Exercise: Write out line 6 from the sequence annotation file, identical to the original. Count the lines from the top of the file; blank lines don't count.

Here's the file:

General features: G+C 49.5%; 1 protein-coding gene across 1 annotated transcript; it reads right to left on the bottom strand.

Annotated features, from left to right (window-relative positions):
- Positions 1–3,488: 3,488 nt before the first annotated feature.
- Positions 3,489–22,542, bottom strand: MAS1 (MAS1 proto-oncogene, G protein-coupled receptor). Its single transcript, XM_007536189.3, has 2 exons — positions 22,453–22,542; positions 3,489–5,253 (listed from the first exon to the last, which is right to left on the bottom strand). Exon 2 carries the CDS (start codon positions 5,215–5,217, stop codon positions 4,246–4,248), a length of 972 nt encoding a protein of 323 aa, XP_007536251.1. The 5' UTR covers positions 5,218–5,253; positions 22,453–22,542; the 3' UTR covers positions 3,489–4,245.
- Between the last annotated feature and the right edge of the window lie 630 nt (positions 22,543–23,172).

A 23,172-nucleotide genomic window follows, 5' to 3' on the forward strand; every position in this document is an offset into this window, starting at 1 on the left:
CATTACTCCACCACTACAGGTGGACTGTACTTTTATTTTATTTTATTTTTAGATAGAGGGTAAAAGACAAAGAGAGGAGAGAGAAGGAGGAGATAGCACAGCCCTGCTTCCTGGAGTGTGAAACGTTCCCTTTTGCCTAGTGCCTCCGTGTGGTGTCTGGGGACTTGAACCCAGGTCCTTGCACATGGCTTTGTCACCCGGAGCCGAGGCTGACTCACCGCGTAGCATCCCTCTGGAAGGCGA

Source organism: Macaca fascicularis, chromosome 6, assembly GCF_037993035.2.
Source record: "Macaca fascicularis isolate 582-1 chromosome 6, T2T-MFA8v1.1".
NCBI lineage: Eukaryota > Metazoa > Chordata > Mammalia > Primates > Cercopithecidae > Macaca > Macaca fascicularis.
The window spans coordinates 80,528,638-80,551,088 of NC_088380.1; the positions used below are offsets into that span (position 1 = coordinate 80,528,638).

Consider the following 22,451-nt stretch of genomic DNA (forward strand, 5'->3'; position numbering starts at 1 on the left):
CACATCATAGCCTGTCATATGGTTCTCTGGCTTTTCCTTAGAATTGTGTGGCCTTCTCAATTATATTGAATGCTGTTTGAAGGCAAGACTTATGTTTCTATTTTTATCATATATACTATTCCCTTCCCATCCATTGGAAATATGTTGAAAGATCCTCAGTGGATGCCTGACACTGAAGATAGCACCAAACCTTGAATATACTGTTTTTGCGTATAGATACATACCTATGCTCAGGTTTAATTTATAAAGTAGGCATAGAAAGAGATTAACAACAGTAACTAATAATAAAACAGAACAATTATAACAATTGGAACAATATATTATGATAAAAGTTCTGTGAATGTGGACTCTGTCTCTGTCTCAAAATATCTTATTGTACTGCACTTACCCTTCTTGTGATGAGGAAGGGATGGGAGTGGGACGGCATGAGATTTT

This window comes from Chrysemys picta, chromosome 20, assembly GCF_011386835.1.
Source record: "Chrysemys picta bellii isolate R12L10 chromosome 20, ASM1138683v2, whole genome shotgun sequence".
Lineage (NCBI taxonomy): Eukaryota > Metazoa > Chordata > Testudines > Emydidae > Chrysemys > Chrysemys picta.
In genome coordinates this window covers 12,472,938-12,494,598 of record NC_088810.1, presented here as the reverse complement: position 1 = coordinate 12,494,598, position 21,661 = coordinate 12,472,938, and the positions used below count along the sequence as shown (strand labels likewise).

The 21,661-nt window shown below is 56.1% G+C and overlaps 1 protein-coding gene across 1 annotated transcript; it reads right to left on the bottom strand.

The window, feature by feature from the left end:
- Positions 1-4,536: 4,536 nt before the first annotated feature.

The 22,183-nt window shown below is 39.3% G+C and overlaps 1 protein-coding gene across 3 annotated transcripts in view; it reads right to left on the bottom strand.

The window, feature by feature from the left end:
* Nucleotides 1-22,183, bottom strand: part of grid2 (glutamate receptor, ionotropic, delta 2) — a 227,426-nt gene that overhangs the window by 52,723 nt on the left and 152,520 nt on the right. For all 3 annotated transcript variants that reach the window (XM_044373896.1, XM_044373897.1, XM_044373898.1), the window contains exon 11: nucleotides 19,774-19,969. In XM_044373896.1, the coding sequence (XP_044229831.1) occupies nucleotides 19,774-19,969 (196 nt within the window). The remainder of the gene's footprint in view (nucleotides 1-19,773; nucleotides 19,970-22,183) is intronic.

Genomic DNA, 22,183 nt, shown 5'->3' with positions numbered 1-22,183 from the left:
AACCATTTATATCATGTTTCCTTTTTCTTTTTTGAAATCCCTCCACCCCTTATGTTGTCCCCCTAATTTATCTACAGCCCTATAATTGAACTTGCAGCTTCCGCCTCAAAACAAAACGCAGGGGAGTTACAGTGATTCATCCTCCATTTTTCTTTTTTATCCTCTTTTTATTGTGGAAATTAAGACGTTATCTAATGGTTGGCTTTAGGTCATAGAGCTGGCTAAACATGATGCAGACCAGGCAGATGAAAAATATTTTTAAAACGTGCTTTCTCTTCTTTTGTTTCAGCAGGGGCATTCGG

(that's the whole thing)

A 23,172-nucleotide genomic window follows, 5' to 3' on the forward strand; every position in this document is an offset into this window, starting at 1 on the left: